Shark Survivor Lydia Strunk, 'I Saw My Leg Was Shredded'

PHOTO: Lydia Strunk talks about her shark attack on "Good Morning America."
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If Lydia Strunk needs any reminder of just how lucky she is to have survived a shark attack off the coast of Puerto Rico last week, all she has to do is look down at the cast on her right leg.

"You are truly one-in-a-million," reads an inscription on the cast, left by one of Strunk's friends.

"But I like to correct that -- that is one in 11 million," Strunk said today on "Good Morning America." "Because those are the odds."

The tale of survival against the odds for Strunk began late last Tuesday when the 27-year-old was kayaking with a group of 16 fellow U.S. tourists in the bioluminescent Mosquito Bay in Vieques, a tiny island just east of Puerto Rico.

Eager to see glow-in-the-dark fish, she jumped into the water with four other people, when something hit the leg of the person next to her.

"I jumped out and swam for about 10 minutes," Strunk said, speaking out publicly for the first time since her attack. "It was amazing."

"Then the person next to me asked, 'Did you feel that?'" she recalled. "Then, moments later, I felt a strong impact against my right leg and it pulled me into the water. Then I felt the shark swim across my left leg and then swim away."

"It was certainly a moment that changed from enjoyable to terrifying very quickly," she said.

Shrunk, a law student at the University of California in San Diego, had been bitten by a 6-foot tiger shark.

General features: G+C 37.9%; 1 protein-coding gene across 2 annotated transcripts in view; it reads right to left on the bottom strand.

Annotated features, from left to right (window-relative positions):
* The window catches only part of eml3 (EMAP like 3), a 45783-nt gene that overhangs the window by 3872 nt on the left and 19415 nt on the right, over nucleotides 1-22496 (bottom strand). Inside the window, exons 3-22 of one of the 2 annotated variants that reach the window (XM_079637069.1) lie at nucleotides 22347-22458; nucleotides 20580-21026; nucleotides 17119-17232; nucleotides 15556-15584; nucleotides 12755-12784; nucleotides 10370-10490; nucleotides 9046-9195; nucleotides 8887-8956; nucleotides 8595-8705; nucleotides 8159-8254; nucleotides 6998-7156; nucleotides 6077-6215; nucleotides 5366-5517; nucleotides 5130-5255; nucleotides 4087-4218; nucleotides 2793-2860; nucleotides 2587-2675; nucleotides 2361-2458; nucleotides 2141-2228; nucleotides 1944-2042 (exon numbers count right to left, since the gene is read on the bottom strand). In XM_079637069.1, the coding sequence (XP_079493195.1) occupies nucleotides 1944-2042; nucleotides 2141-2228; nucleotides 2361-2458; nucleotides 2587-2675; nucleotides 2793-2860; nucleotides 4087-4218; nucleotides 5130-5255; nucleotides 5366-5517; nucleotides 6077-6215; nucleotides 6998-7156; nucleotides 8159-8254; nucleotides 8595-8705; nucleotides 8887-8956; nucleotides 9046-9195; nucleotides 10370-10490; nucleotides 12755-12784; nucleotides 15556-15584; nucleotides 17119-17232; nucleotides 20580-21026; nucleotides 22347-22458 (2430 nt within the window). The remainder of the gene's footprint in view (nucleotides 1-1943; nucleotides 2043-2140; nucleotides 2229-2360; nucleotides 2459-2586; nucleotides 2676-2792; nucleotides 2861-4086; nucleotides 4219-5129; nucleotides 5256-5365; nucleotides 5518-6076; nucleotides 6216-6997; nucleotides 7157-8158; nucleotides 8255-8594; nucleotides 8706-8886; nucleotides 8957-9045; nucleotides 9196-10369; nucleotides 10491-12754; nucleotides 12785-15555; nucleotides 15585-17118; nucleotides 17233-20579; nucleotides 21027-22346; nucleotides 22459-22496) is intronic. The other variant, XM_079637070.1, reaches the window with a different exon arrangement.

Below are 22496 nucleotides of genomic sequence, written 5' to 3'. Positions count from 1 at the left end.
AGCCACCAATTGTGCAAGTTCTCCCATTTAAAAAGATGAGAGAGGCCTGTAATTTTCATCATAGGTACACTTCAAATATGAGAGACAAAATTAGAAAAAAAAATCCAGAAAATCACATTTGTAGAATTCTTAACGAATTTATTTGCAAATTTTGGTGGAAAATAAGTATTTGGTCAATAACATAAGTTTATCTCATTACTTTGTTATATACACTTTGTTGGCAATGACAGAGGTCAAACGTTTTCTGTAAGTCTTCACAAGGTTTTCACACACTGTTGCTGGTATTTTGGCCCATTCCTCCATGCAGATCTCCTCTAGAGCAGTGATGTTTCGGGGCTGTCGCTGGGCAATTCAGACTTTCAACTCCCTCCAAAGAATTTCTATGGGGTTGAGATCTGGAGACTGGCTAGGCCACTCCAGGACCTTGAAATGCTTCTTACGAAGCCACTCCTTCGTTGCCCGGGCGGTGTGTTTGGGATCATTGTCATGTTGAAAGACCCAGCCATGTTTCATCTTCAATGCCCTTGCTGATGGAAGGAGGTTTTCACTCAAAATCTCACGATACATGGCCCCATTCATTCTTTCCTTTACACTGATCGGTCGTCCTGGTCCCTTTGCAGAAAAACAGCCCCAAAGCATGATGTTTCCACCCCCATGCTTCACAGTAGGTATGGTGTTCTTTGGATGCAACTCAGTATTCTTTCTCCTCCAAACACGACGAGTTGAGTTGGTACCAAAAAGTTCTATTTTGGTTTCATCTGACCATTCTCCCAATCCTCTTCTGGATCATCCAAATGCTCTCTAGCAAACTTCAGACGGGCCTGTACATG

"I just felt strong pressure, but I just instinctually lifted up my leg and saw that my leg was shredded," she said.

"I got back in my kayak and I was more so in a state of frightened disbelief, saying 'Oh my god, oh my god,'" she recalled. "Then the adrenaline kicked in."

The harrowing journey for Strunk was just beginning as she faced the prospect of being transported from her group's remote location in the middle of the bay to an emergency facility where she could be treated.

"The tour guide tied my leg in a tourniquet," she said of those first few moments after the attack. "Then we had to kayak back into shore and then, from there, we embarked on a 10-15 minute bumpy ride on these dark island roads and then we reached the emergency room."

Strunk was airlifted to the Rio Piedras Medical Center on the mainland that night, where the 10-inch wound from below her knee to her ankle left by the shark was treated by doctors.

"Once I reached the emergency room I immediately felt relief," Strunk said. "Immediately I felt like it could have been a lot worse. Once the tour guide and everybody moved into action I felt like got impeccable emergency response, so I immediately felt fortunate."

Doctors repaired four tendons in Strunk's right leg that are used for flexing the foot. She is expected to make a full recovery but will likely have some nerve damage and limited movement in her right foot.

"It was like (the shark) tried to tear away," Dr. Pablo Rodriquez, part of the medical team who treated Strunk, told the Associated Press. "She has an imprint of all the shark's teeth."

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